President Trump began to edge away Monday evening from demanding that funding for his promised border wall be included in a must-pass spending bill, reducing the chances of a government shutdown at the end of the week by making clear he’s flexible on that timeline.
Trump told a group of 20 conservative media reporters Monday evening that he would be willing to return to the wall funding issue in September, two people in the meeting said. His earlier demand that it be included represented a significant impasse in budget talks, and the latest comments potentially could pave the way for a bipartisan deal just days ahead of the government shutdown deadline.
White House Counselor Kellyanne Conway confirmed to “Fox & Friends” Tuesday morning that the wall does not need to be funded this week, but she said it remains a “very important priority to [Trump].”
“Building that wall and having it funded remains an important priority to him, but we also know that that can happen later this year and into next year,” she said.
Trump also took to Twitter Tuesday morning to make clear that his overall position has not changed.
“Don't let the fake media tell you that I have changed my position on the WALL. It will get built and help stop drugs, human trafficking etc,” he wrote.
Don't let the fake media tell you that I have changed my position on the WALL. It will get built and help stop drugs, human trafficking etc.— Donald J. Trump (@realDonaldTrump) April 25, 2017
Congress is under pressure to pass a $1 trillion spending bill that would pay for government agencies; if the bill fails to pass by midnight Friday, it will trigger a partial government shutdown.
In the wake of Trump’s border wall comments, Senate Minority Leader Chuck Schumer, D-N.Y., welcomed the approach. "It's good for the country that President Trump is taking the wall off the table in these negotiations," Schumer said late Monday. "Now the bipartisan and bicameral negotiators can continue working on the outstanding issues."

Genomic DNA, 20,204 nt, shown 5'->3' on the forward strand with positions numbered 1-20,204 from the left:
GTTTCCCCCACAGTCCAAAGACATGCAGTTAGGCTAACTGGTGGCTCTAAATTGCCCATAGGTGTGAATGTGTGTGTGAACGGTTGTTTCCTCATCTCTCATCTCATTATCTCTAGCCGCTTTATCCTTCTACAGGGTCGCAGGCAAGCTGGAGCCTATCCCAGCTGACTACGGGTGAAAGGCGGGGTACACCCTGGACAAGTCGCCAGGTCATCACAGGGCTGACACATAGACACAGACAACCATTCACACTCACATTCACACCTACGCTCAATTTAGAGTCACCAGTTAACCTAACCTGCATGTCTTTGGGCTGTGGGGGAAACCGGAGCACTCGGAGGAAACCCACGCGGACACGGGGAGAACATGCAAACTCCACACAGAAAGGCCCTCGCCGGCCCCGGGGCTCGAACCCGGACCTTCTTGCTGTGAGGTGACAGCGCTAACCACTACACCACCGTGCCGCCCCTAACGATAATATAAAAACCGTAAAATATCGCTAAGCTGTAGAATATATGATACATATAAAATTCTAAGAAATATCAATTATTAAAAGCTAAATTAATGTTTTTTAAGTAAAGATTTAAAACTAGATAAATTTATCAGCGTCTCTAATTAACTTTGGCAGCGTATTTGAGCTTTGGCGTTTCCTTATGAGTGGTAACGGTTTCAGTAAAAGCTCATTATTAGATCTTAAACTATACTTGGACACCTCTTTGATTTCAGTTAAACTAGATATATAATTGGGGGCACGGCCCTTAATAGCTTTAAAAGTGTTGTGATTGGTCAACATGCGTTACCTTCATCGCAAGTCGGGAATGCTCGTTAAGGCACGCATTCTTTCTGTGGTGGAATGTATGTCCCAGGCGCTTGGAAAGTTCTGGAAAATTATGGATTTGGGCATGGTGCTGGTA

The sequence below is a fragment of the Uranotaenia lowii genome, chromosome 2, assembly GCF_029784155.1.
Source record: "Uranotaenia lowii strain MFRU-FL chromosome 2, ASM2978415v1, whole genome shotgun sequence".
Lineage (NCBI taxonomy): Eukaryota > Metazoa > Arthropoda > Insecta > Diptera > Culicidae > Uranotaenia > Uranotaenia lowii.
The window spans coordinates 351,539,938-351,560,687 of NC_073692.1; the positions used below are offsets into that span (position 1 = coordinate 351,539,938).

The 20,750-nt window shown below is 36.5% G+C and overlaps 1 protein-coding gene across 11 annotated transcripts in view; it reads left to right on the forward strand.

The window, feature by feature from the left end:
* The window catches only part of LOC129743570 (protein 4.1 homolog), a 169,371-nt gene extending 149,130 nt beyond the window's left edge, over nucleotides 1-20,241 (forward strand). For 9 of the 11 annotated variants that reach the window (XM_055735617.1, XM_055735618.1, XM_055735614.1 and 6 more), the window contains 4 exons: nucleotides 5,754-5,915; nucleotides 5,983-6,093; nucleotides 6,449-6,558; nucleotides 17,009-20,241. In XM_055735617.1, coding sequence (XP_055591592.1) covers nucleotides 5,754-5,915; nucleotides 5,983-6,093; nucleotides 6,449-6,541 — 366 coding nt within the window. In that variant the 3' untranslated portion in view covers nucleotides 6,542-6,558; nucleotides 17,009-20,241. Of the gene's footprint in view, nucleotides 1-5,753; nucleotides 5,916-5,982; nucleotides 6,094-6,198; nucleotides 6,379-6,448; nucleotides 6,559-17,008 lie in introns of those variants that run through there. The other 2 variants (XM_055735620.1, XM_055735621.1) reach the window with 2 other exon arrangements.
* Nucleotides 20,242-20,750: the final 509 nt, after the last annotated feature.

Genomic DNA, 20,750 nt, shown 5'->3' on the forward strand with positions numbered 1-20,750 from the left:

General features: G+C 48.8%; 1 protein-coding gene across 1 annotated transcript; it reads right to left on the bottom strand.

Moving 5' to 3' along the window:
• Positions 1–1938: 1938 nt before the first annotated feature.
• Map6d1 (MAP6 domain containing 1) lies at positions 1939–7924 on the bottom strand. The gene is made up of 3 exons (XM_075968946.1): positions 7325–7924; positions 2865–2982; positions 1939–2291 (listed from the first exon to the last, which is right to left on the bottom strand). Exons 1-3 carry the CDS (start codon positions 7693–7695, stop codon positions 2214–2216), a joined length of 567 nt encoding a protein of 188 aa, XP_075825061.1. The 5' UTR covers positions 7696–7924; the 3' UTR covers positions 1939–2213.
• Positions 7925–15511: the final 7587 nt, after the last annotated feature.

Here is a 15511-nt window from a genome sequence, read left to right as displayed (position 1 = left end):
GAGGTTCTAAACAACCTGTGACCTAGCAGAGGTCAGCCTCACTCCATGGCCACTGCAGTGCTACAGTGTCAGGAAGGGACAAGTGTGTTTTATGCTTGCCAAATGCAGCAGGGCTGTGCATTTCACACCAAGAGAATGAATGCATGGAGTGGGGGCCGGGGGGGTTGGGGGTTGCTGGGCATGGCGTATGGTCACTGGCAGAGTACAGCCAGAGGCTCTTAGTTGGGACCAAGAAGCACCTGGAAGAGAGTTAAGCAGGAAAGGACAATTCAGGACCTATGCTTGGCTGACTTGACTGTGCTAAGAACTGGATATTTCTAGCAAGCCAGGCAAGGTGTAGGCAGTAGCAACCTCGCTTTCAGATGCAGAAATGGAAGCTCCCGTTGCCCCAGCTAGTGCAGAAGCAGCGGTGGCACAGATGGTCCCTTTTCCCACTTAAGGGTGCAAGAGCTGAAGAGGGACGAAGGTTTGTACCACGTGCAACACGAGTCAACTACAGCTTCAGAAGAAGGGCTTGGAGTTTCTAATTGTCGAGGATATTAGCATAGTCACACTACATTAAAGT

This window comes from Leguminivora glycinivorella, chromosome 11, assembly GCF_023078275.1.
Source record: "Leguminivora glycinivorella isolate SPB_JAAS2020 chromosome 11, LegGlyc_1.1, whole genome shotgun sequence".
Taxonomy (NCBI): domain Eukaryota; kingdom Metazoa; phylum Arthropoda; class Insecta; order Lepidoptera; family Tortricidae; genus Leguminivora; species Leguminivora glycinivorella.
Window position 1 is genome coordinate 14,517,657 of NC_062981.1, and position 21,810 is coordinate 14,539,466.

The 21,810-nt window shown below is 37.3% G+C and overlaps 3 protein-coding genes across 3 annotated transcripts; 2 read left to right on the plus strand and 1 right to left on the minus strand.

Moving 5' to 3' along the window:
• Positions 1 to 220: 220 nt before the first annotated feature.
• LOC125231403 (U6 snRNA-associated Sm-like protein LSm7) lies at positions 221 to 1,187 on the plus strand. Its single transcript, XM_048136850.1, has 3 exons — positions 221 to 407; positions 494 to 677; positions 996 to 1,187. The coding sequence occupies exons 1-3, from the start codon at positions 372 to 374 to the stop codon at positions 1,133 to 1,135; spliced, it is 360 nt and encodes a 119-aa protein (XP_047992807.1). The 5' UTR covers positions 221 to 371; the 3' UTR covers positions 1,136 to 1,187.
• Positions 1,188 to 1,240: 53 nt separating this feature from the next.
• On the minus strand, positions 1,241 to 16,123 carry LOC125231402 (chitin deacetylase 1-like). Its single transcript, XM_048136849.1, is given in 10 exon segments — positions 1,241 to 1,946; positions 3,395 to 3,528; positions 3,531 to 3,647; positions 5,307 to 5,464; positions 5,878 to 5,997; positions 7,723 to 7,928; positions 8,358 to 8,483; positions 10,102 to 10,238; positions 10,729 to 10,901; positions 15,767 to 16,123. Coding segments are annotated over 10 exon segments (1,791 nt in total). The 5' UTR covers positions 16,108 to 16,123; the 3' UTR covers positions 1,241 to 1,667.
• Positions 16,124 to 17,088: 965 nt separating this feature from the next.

House Minority Leader Nancy Pelosi, D-Calif., also praised Trump’s announcement, calling it “welcomed news given the bipartisan opposition to the wall.”
The border wall was the most controversial issue facing lawmakers negotiating the spending bill. Trump insists that Mexico will pay for the wall in the end, a key pledge during his campaign. Cost estimates range past $20 billion, but the White House had been seeking $1.4 billion as a down payment in the spending bill in order to start the process.
Prior to the White House demand late last week for border wall money, it had largely been assumed on Capitol Hill that the spending measure would include funding for additional security steps along the border, but that there wouldn't be any money explicitly dedicated for new wall construction. With the president’s recent comments, that approach now appears likely to prevail.
"I'm optimistic. I don't think anybody wants a shutdown," Sen. Roy Blunt, R-Mo., said as he exited a meeting of GOP leadership. "The White House and basically the minority leaders of the House and Senate have to have some level of agreement on the things that you're adding."
The Associated Press contributed to this report.